Hopper: Keep your eyes peeled for my line of Feminist Clap Back Ottomans in an Etsy store near you.

The Chief Living Room Set

Hopper: This was “inspired by the eclectic music and lifestyle of Eric Church.” I cannot imagine what kind of lifestyle I would have to be living to have it represented by a pleather-ass sectional with guitar-neck detailing that’s a foot sink shy of being a pedicure chair. Also, does each seat individually recline, or if you wanna lay back on the couch, does everyone else on it have to agree to flip it to repose as well?

Aaron: I was wondering about that too; if somebody gets too frisky with the recliner function, domestic beer bottles could go flying. But as someone who recently purchased a fairly large leather couch (thanks, Costco fam!), I can attest to the comfort side of this equation, though the Church collection’s couch and love seat are actually “embossed Microfiber” that gives “the rich look of brown leather.” Which is to say, IT AIN’T LEATHER. The only reason people buy Microfiber is if they have kids or pets who are constantly defacing every surface in the house, or if the couch is located in a “man cave” where your guests are prone to fouling the environment with beverage and nacho cheese spillage. Unfortunately, I can’t personally speak to the actual “power” of the power-recliner function, or its decadent cup holders and secret compartments for remotes and controllers (that’s some high-tone shit right there, homie). But after checking some message boards on other sites re: the leather versus Microfiber situation, I came across this gem of testimony: “Leather is more fun when you want to ... ok that part I'll skip.” Thank you, sir.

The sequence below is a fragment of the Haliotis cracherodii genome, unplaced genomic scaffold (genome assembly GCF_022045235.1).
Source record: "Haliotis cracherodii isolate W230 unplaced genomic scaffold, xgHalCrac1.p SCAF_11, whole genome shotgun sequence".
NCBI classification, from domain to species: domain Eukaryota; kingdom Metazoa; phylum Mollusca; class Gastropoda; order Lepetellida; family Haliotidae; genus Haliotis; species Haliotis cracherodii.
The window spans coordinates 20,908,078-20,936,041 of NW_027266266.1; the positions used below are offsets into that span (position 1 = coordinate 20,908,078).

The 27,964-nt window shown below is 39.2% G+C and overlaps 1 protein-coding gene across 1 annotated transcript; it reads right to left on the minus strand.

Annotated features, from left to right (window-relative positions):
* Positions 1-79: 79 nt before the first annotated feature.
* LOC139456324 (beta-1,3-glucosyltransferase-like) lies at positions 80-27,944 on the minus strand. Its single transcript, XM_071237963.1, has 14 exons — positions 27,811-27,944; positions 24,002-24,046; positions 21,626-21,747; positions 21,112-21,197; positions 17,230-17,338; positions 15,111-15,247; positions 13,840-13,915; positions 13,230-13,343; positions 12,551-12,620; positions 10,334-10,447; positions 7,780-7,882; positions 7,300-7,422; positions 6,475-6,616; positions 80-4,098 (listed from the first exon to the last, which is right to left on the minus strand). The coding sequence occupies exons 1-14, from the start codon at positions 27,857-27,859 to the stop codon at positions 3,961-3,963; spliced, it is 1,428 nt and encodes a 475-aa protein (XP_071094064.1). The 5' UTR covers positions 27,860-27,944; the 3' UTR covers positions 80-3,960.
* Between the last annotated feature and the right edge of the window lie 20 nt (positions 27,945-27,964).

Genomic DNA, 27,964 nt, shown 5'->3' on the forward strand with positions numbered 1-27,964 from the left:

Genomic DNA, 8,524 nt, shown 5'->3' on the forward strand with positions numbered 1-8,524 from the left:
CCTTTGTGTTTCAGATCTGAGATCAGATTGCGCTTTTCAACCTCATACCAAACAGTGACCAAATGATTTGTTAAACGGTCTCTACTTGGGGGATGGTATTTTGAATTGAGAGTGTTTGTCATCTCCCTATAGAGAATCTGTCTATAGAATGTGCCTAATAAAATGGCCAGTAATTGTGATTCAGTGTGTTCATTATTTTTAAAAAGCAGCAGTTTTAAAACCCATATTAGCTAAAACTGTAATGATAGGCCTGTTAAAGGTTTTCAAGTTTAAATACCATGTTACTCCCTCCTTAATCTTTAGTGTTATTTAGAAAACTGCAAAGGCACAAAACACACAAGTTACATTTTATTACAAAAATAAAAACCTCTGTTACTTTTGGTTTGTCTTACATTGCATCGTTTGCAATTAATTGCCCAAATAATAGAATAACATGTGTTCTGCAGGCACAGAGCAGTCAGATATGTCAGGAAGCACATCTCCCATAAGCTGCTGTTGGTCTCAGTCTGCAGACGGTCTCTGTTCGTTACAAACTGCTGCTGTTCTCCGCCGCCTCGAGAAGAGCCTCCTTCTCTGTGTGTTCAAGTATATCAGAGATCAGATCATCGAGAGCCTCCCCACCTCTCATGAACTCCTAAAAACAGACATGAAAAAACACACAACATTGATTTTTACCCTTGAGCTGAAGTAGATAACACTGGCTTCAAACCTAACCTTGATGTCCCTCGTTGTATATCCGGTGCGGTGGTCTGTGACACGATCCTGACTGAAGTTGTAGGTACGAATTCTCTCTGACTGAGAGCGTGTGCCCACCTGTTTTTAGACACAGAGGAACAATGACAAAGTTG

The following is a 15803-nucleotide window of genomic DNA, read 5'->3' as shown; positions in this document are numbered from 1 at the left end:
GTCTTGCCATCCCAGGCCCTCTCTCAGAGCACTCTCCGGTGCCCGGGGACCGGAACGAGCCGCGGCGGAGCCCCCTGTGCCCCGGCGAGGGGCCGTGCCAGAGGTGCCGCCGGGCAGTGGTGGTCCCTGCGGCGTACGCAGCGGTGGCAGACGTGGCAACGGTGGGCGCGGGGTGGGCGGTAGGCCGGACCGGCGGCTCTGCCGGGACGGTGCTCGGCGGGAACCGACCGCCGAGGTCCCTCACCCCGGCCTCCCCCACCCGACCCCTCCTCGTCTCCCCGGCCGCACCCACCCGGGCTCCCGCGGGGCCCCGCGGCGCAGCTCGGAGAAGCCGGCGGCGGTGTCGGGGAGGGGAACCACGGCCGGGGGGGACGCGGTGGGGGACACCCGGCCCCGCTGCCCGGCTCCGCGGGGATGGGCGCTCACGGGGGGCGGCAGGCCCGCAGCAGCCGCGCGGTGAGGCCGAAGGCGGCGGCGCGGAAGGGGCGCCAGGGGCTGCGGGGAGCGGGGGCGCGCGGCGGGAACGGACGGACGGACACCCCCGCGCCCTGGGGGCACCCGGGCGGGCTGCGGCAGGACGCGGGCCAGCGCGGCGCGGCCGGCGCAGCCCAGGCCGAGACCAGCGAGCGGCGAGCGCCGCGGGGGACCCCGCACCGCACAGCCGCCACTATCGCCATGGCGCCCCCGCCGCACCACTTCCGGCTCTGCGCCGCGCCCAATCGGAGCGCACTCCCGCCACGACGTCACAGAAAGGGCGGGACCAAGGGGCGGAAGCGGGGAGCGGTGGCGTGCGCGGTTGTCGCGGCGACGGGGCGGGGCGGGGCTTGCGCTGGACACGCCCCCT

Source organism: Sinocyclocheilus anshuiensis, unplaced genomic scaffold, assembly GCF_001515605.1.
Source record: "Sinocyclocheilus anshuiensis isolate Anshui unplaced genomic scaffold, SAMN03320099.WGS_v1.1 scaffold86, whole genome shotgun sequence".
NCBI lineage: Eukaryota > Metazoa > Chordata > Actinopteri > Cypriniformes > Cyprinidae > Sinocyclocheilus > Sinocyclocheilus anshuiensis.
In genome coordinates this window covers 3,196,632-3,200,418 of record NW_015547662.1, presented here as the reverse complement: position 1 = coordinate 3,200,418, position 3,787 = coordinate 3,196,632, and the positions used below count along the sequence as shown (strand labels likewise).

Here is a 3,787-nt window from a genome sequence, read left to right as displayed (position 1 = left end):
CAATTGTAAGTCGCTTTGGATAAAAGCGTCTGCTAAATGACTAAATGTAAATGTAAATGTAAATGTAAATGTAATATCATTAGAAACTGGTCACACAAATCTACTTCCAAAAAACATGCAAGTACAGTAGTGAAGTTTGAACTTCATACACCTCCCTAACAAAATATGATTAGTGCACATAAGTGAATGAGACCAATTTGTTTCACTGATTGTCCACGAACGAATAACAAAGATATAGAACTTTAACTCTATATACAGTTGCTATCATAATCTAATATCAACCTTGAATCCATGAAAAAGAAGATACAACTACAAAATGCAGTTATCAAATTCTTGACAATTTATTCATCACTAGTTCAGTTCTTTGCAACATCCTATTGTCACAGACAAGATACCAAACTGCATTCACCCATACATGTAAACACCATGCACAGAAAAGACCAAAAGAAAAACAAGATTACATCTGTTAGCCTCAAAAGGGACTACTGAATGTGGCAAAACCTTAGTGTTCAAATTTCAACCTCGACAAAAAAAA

The Banner Bar

Aaron: The song lyrics on the side of this patriotic minibar are taken from “Talladega,” an excellent Church tune about a road trip from Nashville to northeast Alabama by “five best friends on four bald tires” in “daddy’s old Winnebago” to check out a NASCAR race at the fabled Talladega Superspeedway. Feel-good nostalgia abounds, with the guys shooting off Roman candles at the moon and drinking whiskey till sun-up. The closest similar reminiscence I have is of road tripping from Athens, Georgia, to Chapel Hill, North Carolina, with a car full of college friends to see Grandmaster Flash and U2 open for Todd Rundgren in a football stadium in the rain. Not exactly as powerfully poetic or as “southern” a memory, I know, but FML. I suppose this item would be the “centerpiece” of either pre- or post-road trip entertaining, and what’s more patriotic than a “stemware rack and an adjustable shelf that flips over to become a bottle rack?” Not a goddamned thing, am I right? Everybody, now, together, “LOCK HER …” Woops, my bad, “U.S.A.! U.S.A.!”